# Given an electromagnetic field in a frame of reference, find all other frames of reference where the electric and magnetic field are parallel

This is actually an exercise in Landau-Lifshitz's book. Their solution goes as follows.

After we have found a frame of reference where $$\mathbf E$$ and $$\mathbf B$$ are parallel (let's call the common direction $$\mathbf n$$), every other frame of reference obtained by boosting along $$\mathbf n$$ is such a frame of reference. So they proceed to find the frame of reference where the electric and magnetic field are parallel, searching among those obtained by boosting along $$\mathbf E\wedge \mathbf B$$. In order to do so, they impose that the cross product between the new electric and magnetic fields is zero, and find a condition for the relative speed between the given frame of reference and the new one.

My problem is, are they sure a priori to find a solution where the boost is perpendicular to both $$\mathbf E$$ and $$\mathbf B$$? Also, if the original $$\mathbf E$$ and $$\mathbf B$$ are not parallel, is there any other frame of reference where they are parallel, other than those that they found (ie, the one boosted perpendicularly, and all the ones boosted from the latter along the common direction)?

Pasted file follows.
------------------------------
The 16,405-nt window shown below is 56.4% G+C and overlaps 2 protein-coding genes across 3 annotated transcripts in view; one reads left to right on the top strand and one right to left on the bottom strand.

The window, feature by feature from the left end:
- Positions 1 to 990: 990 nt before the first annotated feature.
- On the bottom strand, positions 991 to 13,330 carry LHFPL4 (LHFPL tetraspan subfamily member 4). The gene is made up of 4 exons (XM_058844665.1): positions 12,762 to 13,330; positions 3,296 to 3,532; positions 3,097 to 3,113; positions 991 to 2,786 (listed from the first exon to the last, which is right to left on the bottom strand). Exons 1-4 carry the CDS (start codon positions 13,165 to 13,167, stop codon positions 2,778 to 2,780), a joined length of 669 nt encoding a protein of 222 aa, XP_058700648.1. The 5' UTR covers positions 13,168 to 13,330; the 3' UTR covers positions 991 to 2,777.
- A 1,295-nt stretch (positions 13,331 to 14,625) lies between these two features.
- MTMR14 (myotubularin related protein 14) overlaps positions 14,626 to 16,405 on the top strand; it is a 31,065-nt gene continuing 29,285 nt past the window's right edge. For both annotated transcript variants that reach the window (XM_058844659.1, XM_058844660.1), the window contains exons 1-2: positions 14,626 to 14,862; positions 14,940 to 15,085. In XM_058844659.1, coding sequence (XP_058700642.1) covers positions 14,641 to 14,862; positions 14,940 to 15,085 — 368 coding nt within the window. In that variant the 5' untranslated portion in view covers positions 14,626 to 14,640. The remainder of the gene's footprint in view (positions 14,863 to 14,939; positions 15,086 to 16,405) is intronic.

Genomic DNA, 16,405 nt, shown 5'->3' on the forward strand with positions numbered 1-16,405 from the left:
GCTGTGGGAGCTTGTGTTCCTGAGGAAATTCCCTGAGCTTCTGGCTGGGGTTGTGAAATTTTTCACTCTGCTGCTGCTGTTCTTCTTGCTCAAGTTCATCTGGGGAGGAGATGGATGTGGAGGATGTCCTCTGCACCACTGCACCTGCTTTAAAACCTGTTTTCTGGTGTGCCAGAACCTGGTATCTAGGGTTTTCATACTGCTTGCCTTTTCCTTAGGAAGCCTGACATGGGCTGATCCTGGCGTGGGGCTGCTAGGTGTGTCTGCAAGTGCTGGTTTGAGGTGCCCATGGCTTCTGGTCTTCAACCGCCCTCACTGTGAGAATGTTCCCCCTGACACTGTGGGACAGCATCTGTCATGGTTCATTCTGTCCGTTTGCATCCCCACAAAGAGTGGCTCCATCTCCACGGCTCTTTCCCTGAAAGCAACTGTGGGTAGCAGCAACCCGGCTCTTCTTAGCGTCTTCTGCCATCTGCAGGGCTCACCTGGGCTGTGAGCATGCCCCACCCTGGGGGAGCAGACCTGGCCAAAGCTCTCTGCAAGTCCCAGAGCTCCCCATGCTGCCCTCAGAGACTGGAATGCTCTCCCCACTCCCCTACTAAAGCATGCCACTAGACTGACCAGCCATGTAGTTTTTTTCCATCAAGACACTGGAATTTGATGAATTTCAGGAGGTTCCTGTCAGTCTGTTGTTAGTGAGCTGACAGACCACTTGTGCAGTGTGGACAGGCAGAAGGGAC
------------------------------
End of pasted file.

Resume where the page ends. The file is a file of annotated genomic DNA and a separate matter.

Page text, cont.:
I hope I was clear enough in explaining the problem. If anything needs to be explained better, please comment, I will edit the question. Thanks in advance!

• A good reference here. – Ng Chung Tak Oct 12 '18 at 10:26
• 1. I don't understand how the "initial boost can be sought perpendicular to both E and B". I would say it should be sought perpendicular to the common direction after the initial boost. 2. Even then, isn't this assuming the total boost is along a direction which is given by the vector sum of the two velocities? – renyhp Oct 12 '18 at 11:32
• In the reference given by @NgChungTak, and also in [chegg.com/homework-help/…, it is shown how to find a boost in the direction perpendicular to both E and B that makes E and B parallel. Unfortunately neither reference explains how to take the next step and find all initial boosts that make E and B parallel. Turns out my question [physics.stackexchange.com/questions/460253/… is essentially the same as yours. – S. McGrew Feb 12 at 14:53
• Maybe the extra clues mentioned in my question [physics.stackexchange.com/questions/460253/… will be helpful. If you find the answer, please post it to my question too. – S. McGrew Feb 12 at 14:56